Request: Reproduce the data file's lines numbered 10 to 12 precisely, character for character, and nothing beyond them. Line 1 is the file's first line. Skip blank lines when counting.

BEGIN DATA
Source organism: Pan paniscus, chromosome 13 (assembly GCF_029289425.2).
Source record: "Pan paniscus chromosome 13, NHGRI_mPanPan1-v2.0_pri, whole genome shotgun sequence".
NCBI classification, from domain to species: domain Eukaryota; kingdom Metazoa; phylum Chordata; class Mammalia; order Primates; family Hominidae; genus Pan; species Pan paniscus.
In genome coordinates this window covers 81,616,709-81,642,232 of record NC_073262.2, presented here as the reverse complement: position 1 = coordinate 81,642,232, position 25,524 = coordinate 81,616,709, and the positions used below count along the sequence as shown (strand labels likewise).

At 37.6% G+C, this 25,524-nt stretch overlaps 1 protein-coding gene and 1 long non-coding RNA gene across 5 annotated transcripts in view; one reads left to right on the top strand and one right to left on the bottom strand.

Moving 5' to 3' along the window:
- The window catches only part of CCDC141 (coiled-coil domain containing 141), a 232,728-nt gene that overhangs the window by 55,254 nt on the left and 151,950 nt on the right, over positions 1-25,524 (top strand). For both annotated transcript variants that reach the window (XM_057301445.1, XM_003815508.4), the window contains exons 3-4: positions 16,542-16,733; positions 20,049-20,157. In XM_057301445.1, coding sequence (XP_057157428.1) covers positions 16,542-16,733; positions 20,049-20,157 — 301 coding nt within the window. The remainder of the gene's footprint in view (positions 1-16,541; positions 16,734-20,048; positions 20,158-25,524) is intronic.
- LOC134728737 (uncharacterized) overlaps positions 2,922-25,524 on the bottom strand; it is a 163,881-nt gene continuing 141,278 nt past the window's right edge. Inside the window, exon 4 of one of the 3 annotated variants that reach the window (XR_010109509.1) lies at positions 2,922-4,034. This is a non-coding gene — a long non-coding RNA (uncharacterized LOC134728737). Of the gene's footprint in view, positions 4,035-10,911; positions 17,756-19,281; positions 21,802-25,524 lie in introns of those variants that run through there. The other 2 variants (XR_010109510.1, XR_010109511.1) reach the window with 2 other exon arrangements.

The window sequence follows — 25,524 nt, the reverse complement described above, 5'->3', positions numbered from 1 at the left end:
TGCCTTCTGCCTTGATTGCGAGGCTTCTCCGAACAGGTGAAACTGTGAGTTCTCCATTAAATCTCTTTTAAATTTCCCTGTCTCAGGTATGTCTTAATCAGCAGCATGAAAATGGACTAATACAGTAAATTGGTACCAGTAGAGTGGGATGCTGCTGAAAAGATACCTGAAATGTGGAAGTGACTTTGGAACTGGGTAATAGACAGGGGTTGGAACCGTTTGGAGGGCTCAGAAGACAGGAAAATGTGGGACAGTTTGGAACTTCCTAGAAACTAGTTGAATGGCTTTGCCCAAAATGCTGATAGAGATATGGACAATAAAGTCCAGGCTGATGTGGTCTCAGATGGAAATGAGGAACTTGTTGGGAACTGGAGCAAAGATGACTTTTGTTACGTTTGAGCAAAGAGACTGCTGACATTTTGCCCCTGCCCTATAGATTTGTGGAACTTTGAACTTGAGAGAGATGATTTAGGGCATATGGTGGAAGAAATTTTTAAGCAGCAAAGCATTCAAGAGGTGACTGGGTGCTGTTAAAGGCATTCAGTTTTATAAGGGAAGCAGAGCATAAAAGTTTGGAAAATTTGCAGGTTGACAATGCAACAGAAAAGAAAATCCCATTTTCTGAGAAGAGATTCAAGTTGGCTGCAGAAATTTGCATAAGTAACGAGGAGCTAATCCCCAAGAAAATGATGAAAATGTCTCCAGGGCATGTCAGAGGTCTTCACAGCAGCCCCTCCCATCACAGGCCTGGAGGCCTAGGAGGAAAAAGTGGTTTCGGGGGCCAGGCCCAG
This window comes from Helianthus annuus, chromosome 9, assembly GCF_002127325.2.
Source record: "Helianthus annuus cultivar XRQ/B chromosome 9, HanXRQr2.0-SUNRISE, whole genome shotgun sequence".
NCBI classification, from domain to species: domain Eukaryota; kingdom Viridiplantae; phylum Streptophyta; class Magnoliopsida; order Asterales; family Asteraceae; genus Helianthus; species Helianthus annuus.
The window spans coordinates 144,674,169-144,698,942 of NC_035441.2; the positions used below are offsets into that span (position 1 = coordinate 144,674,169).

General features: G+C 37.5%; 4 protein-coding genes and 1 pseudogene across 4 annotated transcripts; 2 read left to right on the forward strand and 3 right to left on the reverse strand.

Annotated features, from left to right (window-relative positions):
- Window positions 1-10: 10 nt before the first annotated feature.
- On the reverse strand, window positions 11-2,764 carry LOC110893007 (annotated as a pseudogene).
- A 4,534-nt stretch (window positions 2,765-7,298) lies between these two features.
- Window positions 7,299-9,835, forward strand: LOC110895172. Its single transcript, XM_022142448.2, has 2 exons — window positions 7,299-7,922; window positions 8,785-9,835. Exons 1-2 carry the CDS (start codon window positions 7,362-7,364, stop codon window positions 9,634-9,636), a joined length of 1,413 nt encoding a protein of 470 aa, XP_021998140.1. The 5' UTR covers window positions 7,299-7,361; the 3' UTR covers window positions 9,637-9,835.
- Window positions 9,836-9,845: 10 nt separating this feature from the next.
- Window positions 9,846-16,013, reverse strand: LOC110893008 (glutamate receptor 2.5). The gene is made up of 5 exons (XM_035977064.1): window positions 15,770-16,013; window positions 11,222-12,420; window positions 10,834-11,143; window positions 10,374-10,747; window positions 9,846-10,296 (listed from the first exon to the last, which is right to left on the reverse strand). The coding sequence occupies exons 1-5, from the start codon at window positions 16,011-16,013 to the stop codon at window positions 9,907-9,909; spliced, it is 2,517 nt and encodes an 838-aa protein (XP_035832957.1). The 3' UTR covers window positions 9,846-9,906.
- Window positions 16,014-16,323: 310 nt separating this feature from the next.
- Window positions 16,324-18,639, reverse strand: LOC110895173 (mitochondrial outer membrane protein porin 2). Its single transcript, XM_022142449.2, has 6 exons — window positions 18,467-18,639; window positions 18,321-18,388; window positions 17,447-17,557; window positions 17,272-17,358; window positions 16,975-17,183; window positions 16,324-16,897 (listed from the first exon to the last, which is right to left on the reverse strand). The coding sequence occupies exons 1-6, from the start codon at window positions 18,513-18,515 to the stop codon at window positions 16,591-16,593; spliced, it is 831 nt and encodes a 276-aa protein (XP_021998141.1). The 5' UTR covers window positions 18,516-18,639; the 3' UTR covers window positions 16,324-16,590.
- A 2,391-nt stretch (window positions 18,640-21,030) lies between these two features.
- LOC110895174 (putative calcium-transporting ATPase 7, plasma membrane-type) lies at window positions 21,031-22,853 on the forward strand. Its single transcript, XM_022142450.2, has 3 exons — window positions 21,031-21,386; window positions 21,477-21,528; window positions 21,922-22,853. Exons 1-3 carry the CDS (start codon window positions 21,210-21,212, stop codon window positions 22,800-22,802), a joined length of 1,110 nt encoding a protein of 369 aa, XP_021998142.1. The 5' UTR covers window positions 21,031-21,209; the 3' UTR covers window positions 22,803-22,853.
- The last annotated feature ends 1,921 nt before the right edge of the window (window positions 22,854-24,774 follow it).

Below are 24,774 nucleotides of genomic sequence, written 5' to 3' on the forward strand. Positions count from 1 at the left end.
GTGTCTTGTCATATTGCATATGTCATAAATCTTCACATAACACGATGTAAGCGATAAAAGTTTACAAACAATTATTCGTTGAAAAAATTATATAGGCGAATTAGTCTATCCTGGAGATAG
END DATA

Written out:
TGCCTTCTGCCTTGATTGCGAGGCTTCTCCGAACAGGTGAAACTGTGAGTTCTCCATTAAATCTCTTTTAAATTTCCCTGTCTCAGGTATGTCTTAATCAGCAGCATGAAAATGGACTAATACAGTAAATTGGTACCAGTAGAGTGGGATGCTGCTGAAAAGATACCTGAAATGTGGAAGTGACTTTGGAACTGGGTAATAGACAGGGGTTGGAACCGTTTGGAGGGCTCAGAAGACAGGAAAATGTGGGACAGTTTGGAACTTCCTAGAAACTAGTTGAATGGCTTTGCCCAAAATGCTGATAGAGATATGGACAATAAAGTCCAGGCTGATGTGGTCTCAGATGGAAATGAGGAACTTGTTGGGAACTGGAGCAAAGATGACTTTTGTTACGTTTGAGCAAAGAGACTGCTGACATTTTGCCCCTGCCCTATAGATTTGTGGAACTTTGAACTTGAGAGAGATGATTTAGGGCATATGGTGGAAGAAATTTTTAAGCAGCAAAGCATTCAAGAGGTGACTGGGTGCTGTTAAAGGCATTCAGTTTTATAAGGGAAGCAGAGCATAAAAGTTTGGAAAATTTGCAGGTTGACAATGCAACAGAAAAGAAAATCCCATTTTCTGAGAAGAGATTCAAGTTGGCTGCAGAAATTTGCATAAGTAACGAGGAGCTAATCCCCAAGAAAATGATGAAAATGTCTCCAGGGCATGTCAGAGGTCTTCACAGCAGCCCCTCCCATCACAGGCCTGGAGGCCTAGGAGGAAAAAGTGGTTTCGGGGGCCAGGCCCAG
This window comes from Helianthus annuus, chromosome 9, assembly GCF_002127325.2.
Source record: "Helianthus annuus cultivar XRQ/B chromosome 9, HanXRQr2.0-SUNRISE, whole genome shotgun sequence".